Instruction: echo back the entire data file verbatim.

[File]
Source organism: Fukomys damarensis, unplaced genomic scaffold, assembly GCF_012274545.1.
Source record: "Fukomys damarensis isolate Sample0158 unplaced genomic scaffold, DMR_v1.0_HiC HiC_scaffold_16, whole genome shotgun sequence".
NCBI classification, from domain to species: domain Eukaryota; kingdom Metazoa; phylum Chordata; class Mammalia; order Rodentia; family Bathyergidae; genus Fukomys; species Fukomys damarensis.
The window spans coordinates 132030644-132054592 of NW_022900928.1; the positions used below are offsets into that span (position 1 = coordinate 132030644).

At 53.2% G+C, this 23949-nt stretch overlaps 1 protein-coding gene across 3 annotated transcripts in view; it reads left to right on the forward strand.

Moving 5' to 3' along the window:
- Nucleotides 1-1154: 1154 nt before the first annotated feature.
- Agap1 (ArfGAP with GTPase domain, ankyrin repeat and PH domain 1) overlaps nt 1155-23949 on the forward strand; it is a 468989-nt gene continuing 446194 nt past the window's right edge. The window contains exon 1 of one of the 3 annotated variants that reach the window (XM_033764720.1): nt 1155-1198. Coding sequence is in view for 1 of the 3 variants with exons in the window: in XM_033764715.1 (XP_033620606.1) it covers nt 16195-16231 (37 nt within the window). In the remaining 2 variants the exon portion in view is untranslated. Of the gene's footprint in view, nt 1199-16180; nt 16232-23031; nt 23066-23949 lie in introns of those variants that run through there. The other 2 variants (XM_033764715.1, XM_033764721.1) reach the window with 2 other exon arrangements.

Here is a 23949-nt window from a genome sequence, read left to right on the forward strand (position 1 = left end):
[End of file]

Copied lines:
Source organism: Fukomys damarensis, unplaced genomic scaffold, assembly GCF_012274545.1.
Source record: "Fukomys damarensis isolate Sample0158 unplaced genomic scaffold, DMR_v1.0_HiC HiC_scaffold_16, whole genome shotgun sequence".
NCBI classification, from domain to species: domain Eukaryota; kingdom Metazoa; phylum Chordata; class Mammalia; order Rodentia; family Bathyergidae; genus Fukomys; species Fukomys damarensis.
The window spans coordinates 132030644-132054592 of NW_022900928.1; the positions used below are offsets into that span (position 1 = coordinate 132030644).

At 53.2% G+C, this 23949-nt stretch overlaps 1 protein-coding gene across 3 annotated transcripts in view; it reads left to right on the forward strand.

Moving 5' to 3' along the window:
- Nucleotides 1-1154: 1154 nt before the first annotated feature.
- Agap1 (ArfGAP with GTPase domain, ankyrin repeat and PH domain 1) overlaps nt 1155-23949 on the forward strand; it is a 468989-nt gene continuing 446194 nt past the window's right edge. The window contains exon 1 of one of the 3 annotated variants that reach the window (XM_033764720.1): nt 1155-1198. Coding sequence is in view for 1 of the 3 variants with exons in the window: in XM_033764715.1 (XP_033620606.1) it covers nt 16195-16231 (37 nt within the window). In the remaining 2 variants the exon portion in view is untranslated. Of the gene's footprint in view, nt 1199-16180; nt 16232-23031; nt 23066-23949 lie in introns of those variants that run through there. The other 2 variants (XM_033764715.1, XM_033764721.1) reach the window with 2 other exon arrangements.

Here is a 23949-nt window from a genome sequence, read left to right on the forward strand (position 1 = left end):